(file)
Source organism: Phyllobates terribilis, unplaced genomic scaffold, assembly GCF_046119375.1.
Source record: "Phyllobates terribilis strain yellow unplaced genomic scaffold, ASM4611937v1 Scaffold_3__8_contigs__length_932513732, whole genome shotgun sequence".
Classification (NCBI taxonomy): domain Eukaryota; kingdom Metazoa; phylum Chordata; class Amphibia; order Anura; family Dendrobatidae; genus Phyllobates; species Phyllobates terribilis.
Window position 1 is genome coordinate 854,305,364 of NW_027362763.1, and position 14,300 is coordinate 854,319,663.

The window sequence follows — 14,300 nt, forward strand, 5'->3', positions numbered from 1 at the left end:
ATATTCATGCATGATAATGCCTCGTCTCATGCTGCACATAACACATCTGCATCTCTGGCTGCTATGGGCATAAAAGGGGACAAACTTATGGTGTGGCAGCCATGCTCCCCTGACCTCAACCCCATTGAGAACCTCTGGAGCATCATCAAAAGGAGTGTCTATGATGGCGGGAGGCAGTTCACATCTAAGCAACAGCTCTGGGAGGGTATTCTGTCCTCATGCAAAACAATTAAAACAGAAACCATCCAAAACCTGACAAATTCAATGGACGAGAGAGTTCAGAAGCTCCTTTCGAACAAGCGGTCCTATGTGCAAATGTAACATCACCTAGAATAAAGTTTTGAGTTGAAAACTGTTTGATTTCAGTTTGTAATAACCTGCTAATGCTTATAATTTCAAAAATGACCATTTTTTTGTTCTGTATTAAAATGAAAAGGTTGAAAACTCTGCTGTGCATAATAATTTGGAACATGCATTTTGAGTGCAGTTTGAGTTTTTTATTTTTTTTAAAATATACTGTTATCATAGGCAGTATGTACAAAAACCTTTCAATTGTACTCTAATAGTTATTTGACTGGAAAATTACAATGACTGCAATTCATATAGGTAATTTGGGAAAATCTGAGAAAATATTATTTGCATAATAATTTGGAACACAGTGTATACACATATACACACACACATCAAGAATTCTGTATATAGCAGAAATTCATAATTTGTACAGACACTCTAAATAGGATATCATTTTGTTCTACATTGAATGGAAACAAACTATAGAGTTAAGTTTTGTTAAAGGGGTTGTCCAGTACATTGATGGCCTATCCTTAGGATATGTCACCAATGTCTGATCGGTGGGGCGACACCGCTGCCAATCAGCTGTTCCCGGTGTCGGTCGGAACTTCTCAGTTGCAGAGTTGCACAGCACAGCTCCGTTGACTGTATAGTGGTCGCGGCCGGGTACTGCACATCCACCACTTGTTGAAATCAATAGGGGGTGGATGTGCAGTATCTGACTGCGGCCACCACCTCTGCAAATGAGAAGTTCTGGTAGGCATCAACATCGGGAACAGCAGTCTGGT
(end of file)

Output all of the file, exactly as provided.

Source organism: Phyllobates terribilis, unplaced genomic scaffold, assembly GCF_046119375.1.
Source record: "Phyllobates terribilis strain yellow unplaced genomic scaffold, ASM4611937v1 Scaffold_3__8_contigs__length_932513732, whole genome shotgun sequence".
Classification (NCBI taxonomy): domain Eukaryota; kingdom Metazoa; phylum Chordata; class Amphibia; order Anura; family Dendrobatidae; genus Phyllobates; species Phyllobates terribilis.
Window position 1 is genome coordinate 854,305,364 of NW_027362763.1, and position 14,300 is coordinate 854,319,663.

The window sequence follows — 14,300 nt, forward strand, 5'->3', positions numbered from 1 at the left end:
ATATTCATGCATGATAATGCCTCGTCTCATGCTGCACATAACACATCTGCATCTCTGGCTGCTATGGGCATAAAAGGGGACAAACTTATGGTGTGGCAGCCATGCTCCCCTGACCTCAACCCCATTGAGAACCTCTGGAGCATCATCAAAAGGAGTGTCTATGATGGCGGGAGGCAGTTCACATCTAAGCAACAGCTCTGGGAGGGTATTCTGTCCTCATGCAAAACAATTAAAACAGAAACCATCCAAAACCTGACAAATTCAATGGACGAGAGAGTTCAGAAGCTCCTTTCGAACAAGCGGTCCTATGTGCAAATGTAACATCACCTAGAATAAAGTTTTGAGTTGAAAACTGTTTGATTTCAGTTTGTAATAACCTGCTAATGCTTATAATTTCAAAAATGACCATTTTTTTGTTCTGTATTAAAATGAAAAGGTTGAAAACTCTGCTGTGCATAATAATTTGGAACATGCATTTTGAGTGCAGTTTGAGTTTTTTATTTTTTTTAAAATATACTGTTATCATAGGCAGTATGTACAAAAACCTTTCAATTGTACTCTAATAGTTATTTGACTGGAAAATTACAATGACTGCAATTCATATAGGTAATTTGGGAAAATCTGAGAAAATATTATTTGCATAATAATTTGGAACACAGTGTATACACATATACACACACACATCAAGAATTCTGTATATAGCAGAAATTCATAATTTGTACAGACACTCTAAATAGGATATCATTTTGTTCTACATTGAATGGAAACAAACTATAGAGTTAAGTTTTGTTAAAGGGGTTGTCCAGTACATTGATGGCCTATCCTTAGGATATGTCACCAATGTCTGATCGGTGGGGCGACACCGCTGCCAATCAGCTGTTCCCGGTGTCGGTCGGAACTTCTCAGTTGCAGAGTTGCACAGCACAGCTCCGTTGACTGTATAGTGGTCGCGGCCGGGTACTGCACATCCACCACTTGTTGAAATCAATAGGGGGTGGATGTGCAGTATCTGACTGCGGCCACCACCTCTGCAAATGAGAAGTTCTGGTAGGCATCAACATCGGGAACAGCAGTCTGGT